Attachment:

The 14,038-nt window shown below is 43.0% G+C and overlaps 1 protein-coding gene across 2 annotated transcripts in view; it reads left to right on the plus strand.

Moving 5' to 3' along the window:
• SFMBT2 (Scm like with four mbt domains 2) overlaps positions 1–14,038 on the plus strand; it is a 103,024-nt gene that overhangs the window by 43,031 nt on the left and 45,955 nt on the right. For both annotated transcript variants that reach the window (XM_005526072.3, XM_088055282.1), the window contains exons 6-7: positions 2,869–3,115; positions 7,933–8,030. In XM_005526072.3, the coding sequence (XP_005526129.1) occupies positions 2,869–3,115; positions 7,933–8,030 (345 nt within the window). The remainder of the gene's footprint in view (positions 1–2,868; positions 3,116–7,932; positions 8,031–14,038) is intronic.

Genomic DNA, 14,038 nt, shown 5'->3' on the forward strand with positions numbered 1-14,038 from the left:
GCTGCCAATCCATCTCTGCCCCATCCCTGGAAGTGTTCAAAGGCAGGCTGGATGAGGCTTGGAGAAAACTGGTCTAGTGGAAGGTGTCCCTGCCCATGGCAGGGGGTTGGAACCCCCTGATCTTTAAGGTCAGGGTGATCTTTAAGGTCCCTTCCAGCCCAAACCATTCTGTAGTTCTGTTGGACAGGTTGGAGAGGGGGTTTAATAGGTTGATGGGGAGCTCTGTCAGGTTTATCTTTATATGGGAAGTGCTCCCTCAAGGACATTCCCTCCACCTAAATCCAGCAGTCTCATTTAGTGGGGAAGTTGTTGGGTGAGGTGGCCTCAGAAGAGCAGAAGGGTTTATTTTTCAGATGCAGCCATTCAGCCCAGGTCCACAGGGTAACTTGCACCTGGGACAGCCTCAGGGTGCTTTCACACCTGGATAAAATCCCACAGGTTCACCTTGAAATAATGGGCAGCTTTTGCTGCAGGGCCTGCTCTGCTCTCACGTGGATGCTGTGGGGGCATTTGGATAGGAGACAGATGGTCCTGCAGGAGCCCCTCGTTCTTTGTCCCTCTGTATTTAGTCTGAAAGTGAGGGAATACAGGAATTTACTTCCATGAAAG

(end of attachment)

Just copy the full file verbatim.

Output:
The 14,038-nt window shown below is 43.0% G+C and overlaps 1 protein-coding gene across 2 annotated transcripts in view; it reads left to right on the plus strand.

Moving 5' to 3' along the window:
• SFMBT2 (Scm like with four mbt domains 2) overlaps positions 1–14,038 on the plus strand; it is a 103,024-nt gene that overhangs the window by 43,031 nt on the left and 45,955 nt on the right. For both annotated transcript variants that reach the window (XM_005526072.3, XM_088055282.1), the window contains exons 6-7: positions 2,869–3,115; positions 7,933–8,030. In XM_005526072.3, the coding sequence (XP_005526129.1) occupies positions 2,869–3,115; positions 7,933–8,030 (345 nt within the window). The remainder of the gene's footprint in view (positions 1–2,868; positions 3,116–7,932; positions 8,031–14,038) is intronic.

Genomic DNA, 14,038 nt, shown 5'->3' on the forward strand with positions numbered 1-14,038 from the left:
GCTGCCAATCCATCTCTGCCCCATCCCTGGAAGTGTTCAAAGGCAGGCTGGATGAGGCTTGGAGAAAACTGGTCTAGTGGAAGGTGTCCCTGCCCATGGCAGGGGGTTGGAACCCCCTGATCTTTAAGGTCAGGGTGATCTTTAAGGTCCCTTCCAGCCCAAACCATTCTGTAGTTCTGTTGGACAGGTTGGAGAGGGGGTTTAATAGGTTGATGGGGAGCTCTGTCAGGTTTATCTTTATATGGGAAGTGCTCCCTCAAGGACATTCCCTCCACCTAAATCCAGCAGTCTCATTTAGTGGGGAAGTTGTTGGGTGAGGTGGCCTCAGAAGAGCAGAAGGGTTTATTTTTCAGATGCAGCCATTCAGCCCAGGTCCACAGGGTAACTTGCACCTGGGACAGCCTCAGGGTGCTTTCACACCTGGATAAAATCCCACAGGTTCACCTTGAAATAATGGGCAGCTTTTGCTGCAGGGCCTGCTCTGCTCTCACGTGGATGCTGTGGGGGCATTTGGATAGGAGACAGATGGTCCTGCAGGAGCCCCTCGTTCTTTGTCCCTCTGTATTTAGTCTGAAAGTGAGGGAATACAGGAATTTACTTCCATGAAAG